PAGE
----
What Qualifications Make a Car a Muscle Car?
If there’s one concept that’s central to the legacy of American automobiles, it’s the muscle car. While automakers from around the globe have imitated our trucks and sedans, the legacy of the American muscle car stands apart. The term “muscle car” is commonly applied to classic cars, but not all instances are accurate. What qualifications define a muscle car?
Want to Drive a Car That Makes an Impression? Check out this list of recommendations
A brief look at the origin of muscle cars
Defining what qualifies as a muscle car isn’t as easy to pinpoint as you’d expect. What, for instance, differentiates it from a pony car?
To determine what a muscle car is, U.S. News & World Report points back to the hot-rodding culture of the late 1950s and early 1960s, when American grease monkeys would take light sports cars and drop in huge engines. Drivers wanted their toys to have more power.
These modifications were mostly performed aftermarket (post-manufacturing), as the only production model that attempted this was Oldsmobile’s Rocket 88, and the Pontiac GTO being considered the first true muscle car. Eventually, with the introduction of Chrysler’s HEMI and Chevy’s V8, automakers began creating the cars that buyers wanted with bigger engines.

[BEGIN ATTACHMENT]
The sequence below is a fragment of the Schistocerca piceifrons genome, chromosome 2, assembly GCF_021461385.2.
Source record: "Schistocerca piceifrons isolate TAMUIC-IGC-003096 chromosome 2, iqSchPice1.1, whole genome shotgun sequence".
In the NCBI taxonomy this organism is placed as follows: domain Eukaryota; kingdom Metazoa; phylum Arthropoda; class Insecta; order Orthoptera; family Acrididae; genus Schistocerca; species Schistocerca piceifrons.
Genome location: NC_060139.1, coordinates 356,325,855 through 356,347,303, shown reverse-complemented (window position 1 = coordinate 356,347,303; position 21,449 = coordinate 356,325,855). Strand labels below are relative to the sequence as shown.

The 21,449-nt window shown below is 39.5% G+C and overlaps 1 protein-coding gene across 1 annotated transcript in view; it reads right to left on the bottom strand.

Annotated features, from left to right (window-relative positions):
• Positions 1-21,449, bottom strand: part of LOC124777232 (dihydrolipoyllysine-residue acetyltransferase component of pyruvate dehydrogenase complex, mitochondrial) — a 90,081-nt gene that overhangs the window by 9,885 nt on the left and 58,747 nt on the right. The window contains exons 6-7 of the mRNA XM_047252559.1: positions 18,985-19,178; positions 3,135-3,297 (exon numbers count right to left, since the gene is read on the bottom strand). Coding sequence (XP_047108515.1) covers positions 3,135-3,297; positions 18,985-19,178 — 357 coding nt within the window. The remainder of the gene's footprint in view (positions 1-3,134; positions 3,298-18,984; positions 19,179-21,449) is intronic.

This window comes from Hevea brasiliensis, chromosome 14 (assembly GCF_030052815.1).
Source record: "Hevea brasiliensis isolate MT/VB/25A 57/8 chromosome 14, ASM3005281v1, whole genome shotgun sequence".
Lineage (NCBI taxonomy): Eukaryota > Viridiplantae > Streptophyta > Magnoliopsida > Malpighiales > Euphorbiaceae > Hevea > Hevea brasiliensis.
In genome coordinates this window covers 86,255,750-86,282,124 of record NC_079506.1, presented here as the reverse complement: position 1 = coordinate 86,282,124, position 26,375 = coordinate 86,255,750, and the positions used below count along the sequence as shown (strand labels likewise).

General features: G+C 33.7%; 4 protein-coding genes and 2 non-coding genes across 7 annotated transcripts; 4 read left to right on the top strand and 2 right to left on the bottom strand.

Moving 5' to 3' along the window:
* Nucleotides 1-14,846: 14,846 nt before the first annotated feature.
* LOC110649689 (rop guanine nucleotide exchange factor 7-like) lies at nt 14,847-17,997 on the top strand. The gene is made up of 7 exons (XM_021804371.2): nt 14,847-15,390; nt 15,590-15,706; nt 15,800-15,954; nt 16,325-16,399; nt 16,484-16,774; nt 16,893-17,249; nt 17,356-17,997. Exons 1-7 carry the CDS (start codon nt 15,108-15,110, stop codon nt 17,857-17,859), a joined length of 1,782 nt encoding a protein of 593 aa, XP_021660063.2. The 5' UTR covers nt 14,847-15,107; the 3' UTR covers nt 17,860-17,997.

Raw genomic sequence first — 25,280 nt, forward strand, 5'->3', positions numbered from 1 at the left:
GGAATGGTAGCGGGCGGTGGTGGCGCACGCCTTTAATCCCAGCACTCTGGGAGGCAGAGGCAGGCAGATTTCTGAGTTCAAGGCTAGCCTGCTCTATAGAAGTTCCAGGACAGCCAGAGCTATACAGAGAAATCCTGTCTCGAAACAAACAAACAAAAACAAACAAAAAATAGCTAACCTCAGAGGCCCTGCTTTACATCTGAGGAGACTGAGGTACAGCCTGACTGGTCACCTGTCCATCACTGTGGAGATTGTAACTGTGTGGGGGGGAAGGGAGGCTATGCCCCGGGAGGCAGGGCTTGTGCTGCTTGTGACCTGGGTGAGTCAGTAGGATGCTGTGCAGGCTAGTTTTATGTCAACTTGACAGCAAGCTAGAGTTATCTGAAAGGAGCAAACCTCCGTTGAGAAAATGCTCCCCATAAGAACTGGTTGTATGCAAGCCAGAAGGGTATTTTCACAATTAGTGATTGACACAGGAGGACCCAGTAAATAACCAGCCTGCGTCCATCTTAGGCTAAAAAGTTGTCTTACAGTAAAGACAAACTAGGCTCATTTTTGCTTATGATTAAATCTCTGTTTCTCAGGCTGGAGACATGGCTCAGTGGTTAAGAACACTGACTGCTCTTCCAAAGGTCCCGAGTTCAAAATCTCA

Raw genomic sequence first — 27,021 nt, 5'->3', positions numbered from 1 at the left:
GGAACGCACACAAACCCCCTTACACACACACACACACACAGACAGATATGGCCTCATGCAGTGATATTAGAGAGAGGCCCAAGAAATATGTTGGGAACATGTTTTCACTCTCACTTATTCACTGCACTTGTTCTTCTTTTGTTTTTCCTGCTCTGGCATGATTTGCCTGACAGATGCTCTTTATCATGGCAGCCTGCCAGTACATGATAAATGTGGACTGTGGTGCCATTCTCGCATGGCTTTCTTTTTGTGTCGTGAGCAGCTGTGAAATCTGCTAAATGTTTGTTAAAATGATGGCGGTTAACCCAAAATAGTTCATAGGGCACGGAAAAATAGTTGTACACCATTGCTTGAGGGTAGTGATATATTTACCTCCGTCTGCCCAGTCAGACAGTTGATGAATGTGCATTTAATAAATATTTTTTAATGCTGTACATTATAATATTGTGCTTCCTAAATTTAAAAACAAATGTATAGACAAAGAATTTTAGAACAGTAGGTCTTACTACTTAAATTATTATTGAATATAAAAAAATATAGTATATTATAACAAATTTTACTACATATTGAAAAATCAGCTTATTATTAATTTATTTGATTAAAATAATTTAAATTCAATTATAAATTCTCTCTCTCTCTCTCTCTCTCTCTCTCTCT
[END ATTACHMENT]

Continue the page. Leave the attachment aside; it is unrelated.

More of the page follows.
Still Producing Muscle Cars: Why you should consider buying a used Dodge car
Explained: What qualifies as a muscle car
Due to its history, “muscle car” originated as a broad term referring to powerful American-made performance cars, with the most common characteristics being
- Rear-wheel drive
- Front engine placement
- V8 engine
- Fast acceleration
- Big tires
- Medium vehicle weight and size
So why has there been a decline in the past 30 years of muscle cars on the market? How Stuff Works points to the rise in gas prices and stricter regulations (industry and insurance) as being two major factors in the decline of these wildly powerful, unruly machines. Also, buyers wanted track-ready cars that weren’t just about big engines but had well-tuned suspension and aerodynamics too.
Because of this change, the most common place you’ll find muscle cars these days isn’t on the track or on the road, but in parking lots at local car cruise-ins.
Aaron is unashamed to be a native Clevelander and the proud driver of a Hyundai Veloster Turbo (which recently replaced his 1995 Saturn SC-2). He gleefully utilizes his background in theater, literature, and communication to dramatically recite his own articles to nearby youth. Mr. Widmar happily resides in Dayton, Ohio with his magnificent wife, Vicki, but is often on the road with her exploring new destinations. Aaron has high aspirations for his writing career but often gets distracted pondering the profound nature of the human condition and forgets what he was writing… See more articles by Aaron.